Nearly nine million employees aged 45 and over are “sleepwalking” into retirement, unaware of how much they need to save, according to research from Aviva.
The report – which questioned more than 2,000 employees and scaled the results up to the UK population – revealed 64% did not know how much is needed to retire comfortably while 37% did not know how much they had already saved into their pension.
Additionally, two fifths of those surveyed were unaware of how much money they will receive from the government as their state pension, while a quarter did not know when they would actually qualify for the state pension.
The report, which looked at preparation levels of mid-life employees, also found 37% of respondents did not know whether they had a defined benefit or a defined contribution scheme.
Aviva’s analysis did reveal, however, that an employee aged 45 with no savings could build a pot worth £56,100 by the time they reach 65, based on an average salary of £28,000 and current auto-enrolment minimum contribution levels.
Most respondents (65%) agreed they should be calling on their employer for more support.
Managing director of savings and retirement Lindsey Rix said: “Millions of mid-life employees are flying blind, and fast, towards their retirement. At the same time these employees are calling upon their employers for help.”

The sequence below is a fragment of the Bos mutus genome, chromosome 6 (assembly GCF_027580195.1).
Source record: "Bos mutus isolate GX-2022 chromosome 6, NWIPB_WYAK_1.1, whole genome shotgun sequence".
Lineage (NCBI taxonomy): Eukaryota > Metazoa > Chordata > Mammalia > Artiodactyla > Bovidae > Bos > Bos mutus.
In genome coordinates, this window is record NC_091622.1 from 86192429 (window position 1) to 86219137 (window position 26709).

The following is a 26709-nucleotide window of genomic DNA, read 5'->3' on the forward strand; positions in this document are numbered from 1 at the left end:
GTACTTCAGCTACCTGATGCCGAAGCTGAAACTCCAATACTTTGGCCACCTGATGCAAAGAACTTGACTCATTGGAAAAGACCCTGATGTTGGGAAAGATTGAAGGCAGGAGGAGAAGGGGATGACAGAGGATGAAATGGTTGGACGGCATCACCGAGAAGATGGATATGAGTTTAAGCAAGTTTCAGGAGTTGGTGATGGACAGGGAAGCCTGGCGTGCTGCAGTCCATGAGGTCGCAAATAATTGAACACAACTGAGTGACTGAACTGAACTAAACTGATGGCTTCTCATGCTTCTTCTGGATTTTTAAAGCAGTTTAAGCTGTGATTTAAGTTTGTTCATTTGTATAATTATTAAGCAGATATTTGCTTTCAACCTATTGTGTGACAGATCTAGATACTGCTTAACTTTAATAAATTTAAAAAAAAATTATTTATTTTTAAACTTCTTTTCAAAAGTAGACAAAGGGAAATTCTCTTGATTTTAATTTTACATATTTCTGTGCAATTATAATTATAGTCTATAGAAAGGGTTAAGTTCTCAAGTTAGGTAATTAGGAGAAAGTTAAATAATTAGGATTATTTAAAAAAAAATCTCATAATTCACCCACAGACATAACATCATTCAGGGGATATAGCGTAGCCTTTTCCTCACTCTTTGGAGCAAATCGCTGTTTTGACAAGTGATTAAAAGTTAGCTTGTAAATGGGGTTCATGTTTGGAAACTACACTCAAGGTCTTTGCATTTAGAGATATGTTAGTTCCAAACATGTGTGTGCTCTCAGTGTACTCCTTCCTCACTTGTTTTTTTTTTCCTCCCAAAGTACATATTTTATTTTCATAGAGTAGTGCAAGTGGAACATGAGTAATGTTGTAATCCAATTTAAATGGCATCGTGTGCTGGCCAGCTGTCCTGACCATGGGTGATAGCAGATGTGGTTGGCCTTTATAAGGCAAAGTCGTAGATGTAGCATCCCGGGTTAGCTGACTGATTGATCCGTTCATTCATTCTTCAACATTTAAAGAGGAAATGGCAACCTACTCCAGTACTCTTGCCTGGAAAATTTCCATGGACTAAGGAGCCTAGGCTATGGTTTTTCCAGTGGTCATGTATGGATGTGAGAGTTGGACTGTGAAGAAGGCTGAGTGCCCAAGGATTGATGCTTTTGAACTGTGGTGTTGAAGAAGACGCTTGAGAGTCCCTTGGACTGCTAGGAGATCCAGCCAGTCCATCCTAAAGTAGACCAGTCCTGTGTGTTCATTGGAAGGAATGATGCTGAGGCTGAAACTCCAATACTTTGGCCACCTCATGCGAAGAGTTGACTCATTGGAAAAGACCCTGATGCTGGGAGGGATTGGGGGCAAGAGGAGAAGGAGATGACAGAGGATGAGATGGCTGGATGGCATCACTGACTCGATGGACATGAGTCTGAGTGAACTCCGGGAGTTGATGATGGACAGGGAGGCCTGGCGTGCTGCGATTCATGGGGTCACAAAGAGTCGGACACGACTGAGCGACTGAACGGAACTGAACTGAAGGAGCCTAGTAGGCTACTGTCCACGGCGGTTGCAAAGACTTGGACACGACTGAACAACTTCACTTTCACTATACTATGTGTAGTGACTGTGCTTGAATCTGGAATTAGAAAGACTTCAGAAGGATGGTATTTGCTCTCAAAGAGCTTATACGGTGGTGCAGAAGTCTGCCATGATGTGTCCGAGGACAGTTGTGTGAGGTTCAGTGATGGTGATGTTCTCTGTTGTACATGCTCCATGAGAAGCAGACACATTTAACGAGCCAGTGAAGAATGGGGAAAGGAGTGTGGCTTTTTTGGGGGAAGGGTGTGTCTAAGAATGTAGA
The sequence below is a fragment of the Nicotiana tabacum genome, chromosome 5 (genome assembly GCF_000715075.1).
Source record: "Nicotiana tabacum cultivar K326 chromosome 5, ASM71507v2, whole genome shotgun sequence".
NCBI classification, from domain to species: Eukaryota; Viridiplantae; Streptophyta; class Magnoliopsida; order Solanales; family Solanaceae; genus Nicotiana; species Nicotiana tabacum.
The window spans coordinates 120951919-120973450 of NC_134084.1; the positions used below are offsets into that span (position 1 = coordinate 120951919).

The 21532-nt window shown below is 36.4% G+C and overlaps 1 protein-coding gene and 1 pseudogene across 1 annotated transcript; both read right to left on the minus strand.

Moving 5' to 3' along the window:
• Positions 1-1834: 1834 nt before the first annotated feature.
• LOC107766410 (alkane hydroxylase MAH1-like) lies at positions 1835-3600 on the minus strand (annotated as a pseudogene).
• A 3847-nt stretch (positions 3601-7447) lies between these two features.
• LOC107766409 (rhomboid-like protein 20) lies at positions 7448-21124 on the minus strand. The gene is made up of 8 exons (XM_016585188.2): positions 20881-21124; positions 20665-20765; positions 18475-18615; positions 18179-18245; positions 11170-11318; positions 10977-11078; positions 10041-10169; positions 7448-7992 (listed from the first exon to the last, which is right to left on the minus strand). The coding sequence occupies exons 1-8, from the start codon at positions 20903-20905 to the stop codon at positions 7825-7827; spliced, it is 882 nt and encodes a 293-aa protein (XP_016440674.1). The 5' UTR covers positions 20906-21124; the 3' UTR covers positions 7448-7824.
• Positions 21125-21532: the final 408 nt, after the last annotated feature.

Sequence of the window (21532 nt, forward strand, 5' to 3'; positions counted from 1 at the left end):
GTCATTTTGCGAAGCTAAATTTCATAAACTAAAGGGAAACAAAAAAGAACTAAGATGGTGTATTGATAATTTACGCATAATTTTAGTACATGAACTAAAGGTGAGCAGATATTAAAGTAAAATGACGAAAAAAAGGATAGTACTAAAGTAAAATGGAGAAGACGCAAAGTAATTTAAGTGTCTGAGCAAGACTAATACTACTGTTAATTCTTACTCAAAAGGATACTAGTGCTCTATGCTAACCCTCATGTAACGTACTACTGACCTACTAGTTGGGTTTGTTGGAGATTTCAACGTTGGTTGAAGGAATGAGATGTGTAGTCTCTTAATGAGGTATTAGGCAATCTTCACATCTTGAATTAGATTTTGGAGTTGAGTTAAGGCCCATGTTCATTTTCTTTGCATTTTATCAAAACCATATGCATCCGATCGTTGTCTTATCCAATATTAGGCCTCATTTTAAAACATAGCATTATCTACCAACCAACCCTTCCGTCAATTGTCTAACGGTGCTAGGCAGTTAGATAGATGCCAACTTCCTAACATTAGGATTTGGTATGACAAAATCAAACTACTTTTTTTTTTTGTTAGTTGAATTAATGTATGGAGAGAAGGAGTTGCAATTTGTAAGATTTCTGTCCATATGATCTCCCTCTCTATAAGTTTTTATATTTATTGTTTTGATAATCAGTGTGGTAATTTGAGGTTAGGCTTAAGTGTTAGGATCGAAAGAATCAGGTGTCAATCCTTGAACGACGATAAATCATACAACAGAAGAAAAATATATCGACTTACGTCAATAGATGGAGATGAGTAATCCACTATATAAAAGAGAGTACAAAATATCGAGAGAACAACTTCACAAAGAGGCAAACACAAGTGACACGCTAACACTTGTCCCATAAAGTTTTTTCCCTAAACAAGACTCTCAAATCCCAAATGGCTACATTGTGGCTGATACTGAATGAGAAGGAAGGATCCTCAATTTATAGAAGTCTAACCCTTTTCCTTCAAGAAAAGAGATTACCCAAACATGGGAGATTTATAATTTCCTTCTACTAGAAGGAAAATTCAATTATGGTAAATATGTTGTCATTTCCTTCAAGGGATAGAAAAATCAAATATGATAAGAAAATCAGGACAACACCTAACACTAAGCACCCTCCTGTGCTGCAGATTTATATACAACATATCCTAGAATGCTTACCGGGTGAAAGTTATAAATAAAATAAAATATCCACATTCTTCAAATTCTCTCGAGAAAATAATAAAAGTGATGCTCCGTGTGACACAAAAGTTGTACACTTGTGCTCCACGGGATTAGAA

Aviva has launched a mid-life MOT offering guidance on savings and Rix urged other employers to consider similar schemes.
Banking group Close Brothers head of financial education Jeanette Makings added: “To support individuals in feeling able to retire when they want, organisations can engage all staff with planning for retirement throughout their career, and not just in the final countdown years.
“Pensions are no longer the only solution to save for a secure retirement, but they are still the bedrock and most significant option for most employees.
“Regular monitoring, education, and engagement helps develop the necessary tools to take control, as well as helping guide them to make informed choices to suit their savings needs.”